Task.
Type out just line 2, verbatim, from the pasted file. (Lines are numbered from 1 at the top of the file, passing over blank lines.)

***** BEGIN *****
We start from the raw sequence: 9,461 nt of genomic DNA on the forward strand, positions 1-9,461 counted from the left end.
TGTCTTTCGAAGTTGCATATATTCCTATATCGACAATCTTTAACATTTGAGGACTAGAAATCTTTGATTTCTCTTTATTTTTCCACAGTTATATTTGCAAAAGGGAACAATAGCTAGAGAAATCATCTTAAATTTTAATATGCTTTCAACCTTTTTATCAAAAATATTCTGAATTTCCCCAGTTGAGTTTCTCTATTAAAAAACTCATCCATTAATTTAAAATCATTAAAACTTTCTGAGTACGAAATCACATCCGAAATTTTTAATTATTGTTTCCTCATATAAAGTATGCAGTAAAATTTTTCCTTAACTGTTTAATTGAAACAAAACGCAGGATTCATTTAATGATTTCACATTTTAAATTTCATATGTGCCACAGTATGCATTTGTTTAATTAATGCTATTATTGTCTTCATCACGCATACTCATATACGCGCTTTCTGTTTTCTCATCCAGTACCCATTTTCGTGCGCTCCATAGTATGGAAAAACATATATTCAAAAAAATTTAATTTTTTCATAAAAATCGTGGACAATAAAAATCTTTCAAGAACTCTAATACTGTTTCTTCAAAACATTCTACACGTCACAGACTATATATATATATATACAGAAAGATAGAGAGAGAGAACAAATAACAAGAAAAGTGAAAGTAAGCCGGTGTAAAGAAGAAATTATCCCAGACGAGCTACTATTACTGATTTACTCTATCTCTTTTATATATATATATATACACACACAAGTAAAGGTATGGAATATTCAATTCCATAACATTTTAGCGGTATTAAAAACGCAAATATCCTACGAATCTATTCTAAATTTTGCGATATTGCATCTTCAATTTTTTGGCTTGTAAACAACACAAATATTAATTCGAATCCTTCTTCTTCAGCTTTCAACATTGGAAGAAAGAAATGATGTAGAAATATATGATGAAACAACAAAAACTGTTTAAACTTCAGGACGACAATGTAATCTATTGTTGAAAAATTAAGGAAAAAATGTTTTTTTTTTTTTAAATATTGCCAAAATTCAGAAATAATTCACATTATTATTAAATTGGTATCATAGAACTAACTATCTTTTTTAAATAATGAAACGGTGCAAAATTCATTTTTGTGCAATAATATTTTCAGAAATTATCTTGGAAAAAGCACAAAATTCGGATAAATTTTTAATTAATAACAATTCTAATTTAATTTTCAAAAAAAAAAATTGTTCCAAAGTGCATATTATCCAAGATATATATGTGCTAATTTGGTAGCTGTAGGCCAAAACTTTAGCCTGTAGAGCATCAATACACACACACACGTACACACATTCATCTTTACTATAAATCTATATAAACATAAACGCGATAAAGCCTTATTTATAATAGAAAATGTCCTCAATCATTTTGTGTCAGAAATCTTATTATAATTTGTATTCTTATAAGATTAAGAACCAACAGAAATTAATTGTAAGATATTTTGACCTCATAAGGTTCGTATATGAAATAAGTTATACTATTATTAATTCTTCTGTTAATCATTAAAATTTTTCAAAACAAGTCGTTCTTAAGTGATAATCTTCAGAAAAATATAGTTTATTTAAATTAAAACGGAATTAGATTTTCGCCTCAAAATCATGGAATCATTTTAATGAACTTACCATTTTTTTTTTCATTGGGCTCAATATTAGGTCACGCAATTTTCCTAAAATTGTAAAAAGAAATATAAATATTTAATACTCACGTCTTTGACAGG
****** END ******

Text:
TGTCTTTCGAAGTTGCATATATTCCTATATCGACAATCTTTAACATTTGAGGACTAGAAATCTTTGATTTCTCTTTATTTTTCCACAGTTATATTTGCAAAAGGGAACAATAGCTAGAGAAATCATCTTAAATTTTAATATGCTTTCAACCTTTTTATCAAAAATATTCTGAATTTCCCCAGTTGAGTTTCTCTATTAAAAAACTCATCCATTAATTTAAAATCATTAAAACTTTCTGAGTACGAAATCACATCCGAAATTTTTAATTATTGTTTCCTCATATAAAGTATGCAGTAAAATTTTTCCTTAACTGTTTAATTGAAACAAAACGCAGGATTCATTTAATGATTTCACATTTTAAATTTCATATGTGCCACAGTATGCATTTGTTTAATTAATGCTATTATTGTCTTCATCACGCATACTCATATACGCGCTTTCTGTTTTCTCATCCAGTACCCATTTTCGTGCGCTCCATAGTATGGAAAAACATATATTCAAAAAAATTTAATTTTTTCATAAAAATCGTGGACAATAAAAATCTTTCAAGAACTCTAATACTGTTTCTTCAAAACATTCTACACGTCACAGACTATATATATATATATACAGAAAGATAGAGAGAGAGAACAAATAACAAGAAAAGTGAAAGTAAGCCGGTGTAAAGAAGAAATTATCCCAGACGAGCTACTATTACTGATTTACTCTATCTCTTTTATATATATATATATACACACACAAGTAAAGGTATGGAATATTCAATTCCATAACATTTTAGCGGTATTAAAAACGCAAATATCCTACGAATCTATTCTAAATTTTGCGATATTGCATCTTCAATTTTTTGGCTTGTAAACAACACAAATATTAATTCGAATCCTTCTTCTTCAGCTTTCAACATTGGAAGAAAGAAATGATGTAGAAATATATGATGAAACAACAAAAACTGTTTAAACTTCAGGACGACAATGTAATCTATTGTTGAAAAATTAAGGAAAAAATGTTTTTTTTTTTTTAAATATTGCCAAAATTCAGAAATAATTCACATTATTATTAAATTGGTATCATAGAACTAACTATCTTTTTTAAATAATGAAACGGTGCAAAATTCATTTTTGTGCAATAATATTTTCAGAAATTATCTTGGAAAAAGCACAAAATTCGGATAAATTTTTAATTAATAACAATTCTAATTTAATTTTCAAAAAAAAAAATTGTTCCAAAGTGCATATTATCCAAGATATATATGTGCTAATTTGGTAGCTGTAGGCCAAAACTTTAGCCTGTAGAGCATCAATACACACACACACGTACACACATTCATCTTTACTATAAATCTATATAAACATAAACGCGATAAAGCCTTATTTATAATAGAAAATGTCCTCAATCATTTTGTGTCAGAAATCTTATTATAATTTGTATTCTTATAAGATTAAGAACCAACAGAAATTAATTGTAAGATATTTTGACCTCATAAGGTTCGTATATGAAATAAGTTATACTATTATTAATTCTTCTGTTAATCATTAAAATTTTTCAAAACAAGTCGTTCTTAAGTGATAATCTTCAGAAAAATATAGTTTATTTAAATTAAAACGGAATTAGATTTTCGCCTCAAAATCATGGAATCATTTTAATGAACTTACCATTTTTTTTTTCATTGGGCTCAATATTAGGTCACGCAATTTTCCTAAAATTGTAAAAAGAAATATAAATATTTAATACTCACGTCTTTGACAGG